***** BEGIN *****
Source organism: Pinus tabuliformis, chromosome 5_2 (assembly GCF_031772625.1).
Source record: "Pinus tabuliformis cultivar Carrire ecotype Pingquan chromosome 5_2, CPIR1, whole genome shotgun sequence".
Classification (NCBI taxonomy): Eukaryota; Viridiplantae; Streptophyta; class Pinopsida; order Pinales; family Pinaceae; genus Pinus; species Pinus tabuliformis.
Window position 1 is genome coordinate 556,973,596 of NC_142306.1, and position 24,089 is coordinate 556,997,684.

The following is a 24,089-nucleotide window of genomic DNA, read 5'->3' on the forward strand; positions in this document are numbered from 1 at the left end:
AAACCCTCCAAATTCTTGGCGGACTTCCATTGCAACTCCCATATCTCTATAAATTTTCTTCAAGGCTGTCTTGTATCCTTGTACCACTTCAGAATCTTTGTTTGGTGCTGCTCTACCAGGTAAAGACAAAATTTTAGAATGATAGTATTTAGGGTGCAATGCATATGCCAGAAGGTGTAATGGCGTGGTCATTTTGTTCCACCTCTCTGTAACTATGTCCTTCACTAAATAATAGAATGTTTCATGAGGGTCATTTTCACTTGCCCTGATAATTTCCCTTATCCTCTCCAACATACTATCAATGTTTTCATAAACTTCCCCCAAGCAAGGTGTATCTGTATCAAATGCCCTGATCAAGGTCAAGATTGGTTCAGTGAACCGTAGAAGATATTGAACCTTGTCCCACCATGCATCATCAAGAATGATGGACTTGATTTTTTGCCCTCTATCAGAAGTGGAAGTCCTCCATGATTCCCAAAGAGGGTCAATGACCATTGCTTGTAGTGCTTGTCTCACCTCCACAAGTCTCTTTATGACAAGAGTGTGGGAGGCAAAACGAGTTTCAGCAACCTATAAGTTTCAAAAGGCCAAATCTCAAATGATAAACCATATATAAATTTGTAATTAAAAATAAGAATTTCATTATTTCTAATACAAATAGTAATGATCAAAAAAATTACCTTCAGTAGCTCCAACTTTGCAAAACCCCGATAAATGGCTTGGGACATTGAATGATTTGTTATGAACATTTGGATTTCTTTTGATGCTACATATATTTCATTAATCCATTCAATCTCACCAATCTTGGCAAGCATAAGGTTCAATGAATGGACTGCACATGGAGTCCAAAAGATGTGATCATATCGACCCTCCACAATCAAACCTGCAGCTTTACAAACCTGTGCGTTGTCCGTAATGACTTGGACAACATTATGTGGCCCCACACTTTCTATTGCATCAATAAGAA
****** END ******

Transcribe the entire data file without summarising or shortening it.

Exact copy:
Source organism: Pinus tabuliformis, chromosome 5_2 (assembly GCF_031772625.1).
Source record: "Pinus tabuliformis cultivar Carrire ecotype Pingquan chromosome 5_2, CPIR1, whole genome shotgun sequence".
Classification (NCBI taxonomy): Eukaryota; Viridiplantae; Streptophyta; class Pinopsida; order Pinales; family Pinaceae; genus Pinus; species Pinus tabuliformis.
Window position 1 is genome coordinate 556,973,596 of NC_142306.1, and position 24,089 is coordinate 556,997,684.

The following is a 24,089-nucleotide window of genomic DNA, read 5'->3' on the forward strand; positions in this document are numbered from 1 at the left end:
AAACCCTCCAAATTCTTGGCGGACTTCCATTGCAACTCCCATATCTCTATAAATTTTCTTCAAGGCTGTCTTGTATCCTTGTACCACTTCAGAATCTTTGTTTGGTGCTGCTCTACCAGGTAAAGACAAAATTTTAGAATGATAGTATTTAGGGTGCAATGCATATGCCAGAAGGTGTAATGGCGTGGTCATTTTGTTCCACCTCTCTGTAACTATGTCCTTCACTAAATAATAGAATGTTTCATGAGGGTCATTTTCACTTGCCCTGATAATTTCCCTTATCCTCTCCAACATACTATCAATGTTTTCATAAACTTCCCCCAAGCAAGGTGTATCTGTATCAAATGCCCTGATCAAGGTCAAGATTGGTTCAGTGAACCGTAGAAGATATTGAACCTTGTCCCACCATGCATCATCAAGAATGATGGACTTGATTTTTTGCCCTCTATCAGAAGTGGAAGTCCTCCATGATTCCCAAAGAGGGTCAATGACCATTGCTTGTAGTGCTTGTCTCACCTCCACAAGTCTCTTTATGACAAGAGTGTGGGAGGCAAAACGAGTTTCAGCAACCTATAAGTTTCAAAAGGCCAAATCTCAAATGATAAACCATATATAAATTTGTAATTAAAAATAAGAATTTCATTATTTCTAATACAAATAGTAATGATCAAAAAAATTACCTTCAGTAGCTCCAACTTTGCAAAACCCCGATAAATGGCTTGGGACATTGAATGATTTGTTATGAACATTTGGATTTCTTTTGATGCTACATATATTTCATTAATCCATTCAATCTCACCAATCTTGGCAAGCATAAGGTTCAATGAATGGACTGCACATGGAGTCCAAAAGATGTGATCATATCGACCCTCCACAATCAAACCTGCAGCTTTACAAACCTGTGCGTTGTCCGTAATGACTTGGACAACATTATGTGGCCCCACACTTTCTATTGCATCAATAAGAA